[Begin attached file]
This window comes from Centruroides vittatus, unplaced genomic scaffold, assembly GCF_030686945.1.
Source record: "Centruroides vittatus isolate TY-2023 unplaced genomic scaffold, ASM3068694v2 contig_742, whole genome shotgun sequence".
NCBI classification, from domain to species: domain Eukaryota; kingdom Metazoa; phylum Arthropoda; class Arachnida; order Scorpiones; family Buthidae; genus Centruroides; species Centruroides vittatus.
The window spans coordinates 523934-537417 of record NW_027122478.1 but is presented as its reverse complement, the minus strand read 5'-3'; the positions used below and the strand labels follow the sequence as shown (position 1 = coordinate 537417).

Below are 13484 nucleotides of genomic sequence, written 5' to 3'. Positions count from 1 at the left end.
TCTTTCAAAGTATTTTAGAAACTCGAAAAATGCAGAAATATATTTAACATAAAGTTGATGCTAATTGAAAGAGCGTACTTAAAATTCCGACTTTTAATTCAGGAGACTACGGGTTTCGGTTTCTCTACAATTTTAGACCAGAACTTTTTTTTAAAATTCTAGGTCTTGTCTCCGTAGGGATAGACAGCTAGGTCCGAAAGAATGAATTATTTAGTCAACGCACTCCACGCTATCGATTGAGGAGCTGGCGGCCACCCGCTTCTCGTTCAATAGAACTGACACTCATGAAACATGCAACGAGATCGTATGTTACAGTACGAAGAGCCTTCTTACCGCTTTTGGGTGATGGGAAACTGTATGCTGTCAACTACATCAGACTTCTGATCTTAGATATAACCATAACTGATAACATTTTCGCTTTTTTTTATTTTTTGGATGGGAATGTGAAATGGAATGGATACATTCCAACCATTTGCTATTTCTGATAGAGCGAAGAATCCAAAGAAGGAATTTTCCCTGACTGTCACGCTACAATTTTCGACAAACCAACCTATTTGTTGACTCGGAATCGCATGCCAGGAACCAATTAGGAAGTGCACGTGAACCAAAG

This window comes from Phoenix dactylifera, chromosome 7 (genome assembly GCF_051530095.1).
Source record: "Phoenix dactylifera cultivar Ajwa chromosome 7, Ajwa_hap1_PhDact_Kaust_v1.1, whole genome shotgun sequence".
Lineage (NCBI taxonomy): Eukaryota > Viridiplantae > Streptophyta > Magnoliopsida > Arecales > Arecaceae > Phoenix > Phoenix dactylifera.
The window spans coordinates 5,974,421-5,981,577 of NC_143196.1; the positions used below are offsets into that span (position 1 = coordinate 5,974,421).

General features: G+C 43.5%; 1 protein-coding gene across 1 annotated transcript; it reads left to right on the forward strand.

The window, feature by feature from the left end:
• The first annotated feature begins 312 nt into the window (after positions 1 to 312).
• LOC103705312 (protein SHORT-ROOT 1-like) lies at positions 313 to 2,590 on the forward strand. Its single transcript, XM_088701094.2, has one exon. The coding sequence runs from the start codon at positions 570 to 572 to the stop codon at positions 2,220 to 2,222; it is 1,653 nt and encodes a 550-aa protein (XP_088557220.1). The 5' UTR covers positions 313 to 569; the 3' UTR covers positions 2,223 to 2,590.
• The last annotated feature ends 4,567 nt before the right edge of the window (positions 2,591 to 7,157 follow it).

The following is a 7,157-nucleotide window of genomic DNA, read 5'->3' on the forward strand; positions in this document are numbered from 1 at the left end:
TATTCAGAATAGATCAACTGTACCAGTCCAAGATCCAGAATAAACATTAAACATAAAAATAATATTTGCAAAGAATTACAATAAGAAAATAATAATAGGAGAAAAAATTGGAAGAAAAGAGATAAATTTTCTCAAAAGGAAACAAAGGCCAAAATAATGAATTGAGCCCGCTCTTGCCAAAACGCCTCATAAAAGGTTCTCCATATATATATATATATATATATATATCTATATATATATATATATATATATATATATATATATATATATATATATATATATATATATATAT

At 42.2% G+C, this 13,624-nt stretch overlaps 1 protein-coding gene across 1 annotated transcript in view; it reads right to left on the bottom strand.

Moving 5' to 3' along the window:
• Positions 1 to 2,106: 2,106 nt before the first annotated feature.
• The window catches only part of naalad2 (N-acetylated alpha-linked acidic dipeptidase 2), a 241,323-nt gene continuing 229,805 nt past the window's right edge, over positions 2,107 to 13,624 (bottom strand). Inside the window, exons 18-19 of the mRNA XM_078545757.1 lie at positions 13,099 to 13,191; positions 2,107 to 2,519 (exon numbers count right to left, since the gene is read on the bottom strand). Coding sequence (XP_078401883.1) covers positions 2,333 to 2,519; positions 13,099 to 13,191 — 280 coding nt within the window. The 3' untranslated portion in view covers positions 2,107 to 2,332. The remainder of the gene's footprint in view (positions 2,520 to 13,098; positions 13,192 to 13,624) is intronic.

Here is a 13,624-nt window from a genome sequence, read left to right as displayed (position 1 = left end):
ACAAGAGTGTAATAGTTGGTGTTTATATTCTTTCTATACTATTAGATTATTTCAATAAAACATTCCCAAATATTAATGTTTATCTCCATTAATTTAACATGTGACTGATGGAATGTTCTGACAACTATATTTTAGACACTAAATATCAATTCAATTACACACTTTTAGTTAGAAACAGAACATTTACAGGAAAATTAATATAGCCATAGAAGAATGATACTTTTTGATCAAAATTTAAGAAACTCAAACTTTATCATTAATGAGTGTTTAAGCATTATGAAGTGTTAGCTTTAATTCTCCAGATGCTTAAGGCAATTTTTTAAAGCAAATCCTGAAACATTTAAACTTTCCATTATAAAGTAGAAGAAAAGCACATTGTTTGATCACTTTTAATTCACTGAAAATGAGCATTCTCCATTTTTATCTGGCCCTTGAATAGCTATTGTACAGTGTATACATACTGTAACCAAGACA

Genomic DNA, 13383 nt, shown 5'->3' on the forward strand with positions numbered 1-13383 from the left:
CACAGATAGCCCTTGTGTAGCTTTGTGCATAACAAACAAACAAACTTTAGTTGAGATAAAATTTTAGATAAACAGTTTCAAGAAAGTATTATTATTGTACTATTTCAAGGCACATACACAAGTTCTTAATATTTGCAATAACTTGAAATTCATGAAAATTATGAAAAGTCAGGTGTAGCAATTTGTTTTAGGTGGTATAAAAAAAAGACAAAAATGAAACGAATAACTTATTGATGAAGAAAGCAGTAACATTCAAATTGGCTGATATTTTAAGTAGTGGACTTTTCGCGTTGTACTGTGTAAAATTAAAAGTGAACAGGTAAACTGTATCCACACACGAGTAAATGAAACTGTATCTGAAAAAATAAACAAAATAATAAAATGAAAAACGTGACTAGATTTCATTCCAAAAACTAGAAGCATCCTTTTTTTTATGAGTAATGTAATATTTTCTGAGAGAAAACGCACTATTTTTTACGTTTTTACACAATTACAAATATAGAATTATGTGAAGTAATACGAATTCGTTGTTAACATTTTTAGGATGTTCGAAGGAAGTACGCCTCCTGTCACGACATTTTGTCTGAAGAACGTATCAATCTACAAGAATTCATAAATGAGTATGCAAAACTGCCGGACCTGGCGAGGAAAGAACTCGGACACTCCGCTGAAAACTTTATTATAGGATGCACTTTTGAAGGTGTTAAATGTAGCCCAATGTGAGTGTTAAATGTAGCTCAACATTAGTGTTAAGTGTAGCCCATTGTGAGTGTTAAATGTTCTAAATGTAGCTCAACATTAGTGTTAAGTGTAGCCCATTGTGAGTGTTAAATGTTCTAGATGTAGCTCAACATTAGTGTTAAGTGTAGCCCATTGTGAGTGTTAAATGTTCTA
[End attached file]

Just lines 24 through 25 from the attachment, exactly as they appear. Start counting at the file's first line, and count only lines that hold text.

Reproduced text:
Genomic DNA, 13383 nt, shown 5'->3' on the forward strand with positions numbered 1-13383 from the left:
CACAGATAGCCCTTGTGTAGCTTTGTGCATAACAAACAAACAAACTTTAGTTGAGATAAAATTTTAGATAAACAGTTTCAAGAAAGTATTATTATTGTACTATTTCAAGGCACATACACAAGTTCTTAATATTTGCAATAACTTGAAATTCATGAAAATTATGAAAAGTCAGGTGTAGCAATTTGTTTTAGGTGGTATAAAAAAAAGACAAAAATGAAACGAATAACTTATTGATGAAGAAAGCAGTAACATTCAAATTGGCTGATATTTTAAGTAGTGGACTTTTCGCGTTGTACTGTGTAAAATTAAAAGTGAACAGGTAAACTGTATCCACACACGAGTAAATGAAACTGTATCTGAAAAAATAAACAAAATAATAAAATGAAAAACGTGACTAGATTTCATTCCAAAAACTAGAAGCATCCTTTTTTTTATGAGTAATGTAATATTTTCTGAGAGAAAACGCACTATTTTTTACGTTTTTACACAATTACAAATATAGAATTATGTGAAGTAATACGAATTCGTTGTTAACATTTTTAGGATGTTCGAAGGAAGTACGCCTCCTGTCACGACATTTTGTCTGAAGAACGTATCAATCTACAAGAATTCATAAATGAGTATGCAAAACTGCCGGACCTGGCGAGGAAAGAACTCGGACACTCCGCTGAAAACTTTATTATAGGATGCACTTTTGAAGGTGTTAAATGTAGCCCAATGTGAGTGTTAAATGTAGCTCAACATTAGTGTTAAGTGTAGCCCATTGTGAGTGTTAAATGTTCTAAATGTAGCTCAACATTAGTGTTAAGTGTAGCCCATTGTGAGTGTTAAATGTTCTAGATGTAGCTCAACATTAGTGTTAAGTGTAGCCCATTGTGAGTGTTAAATGTTCTA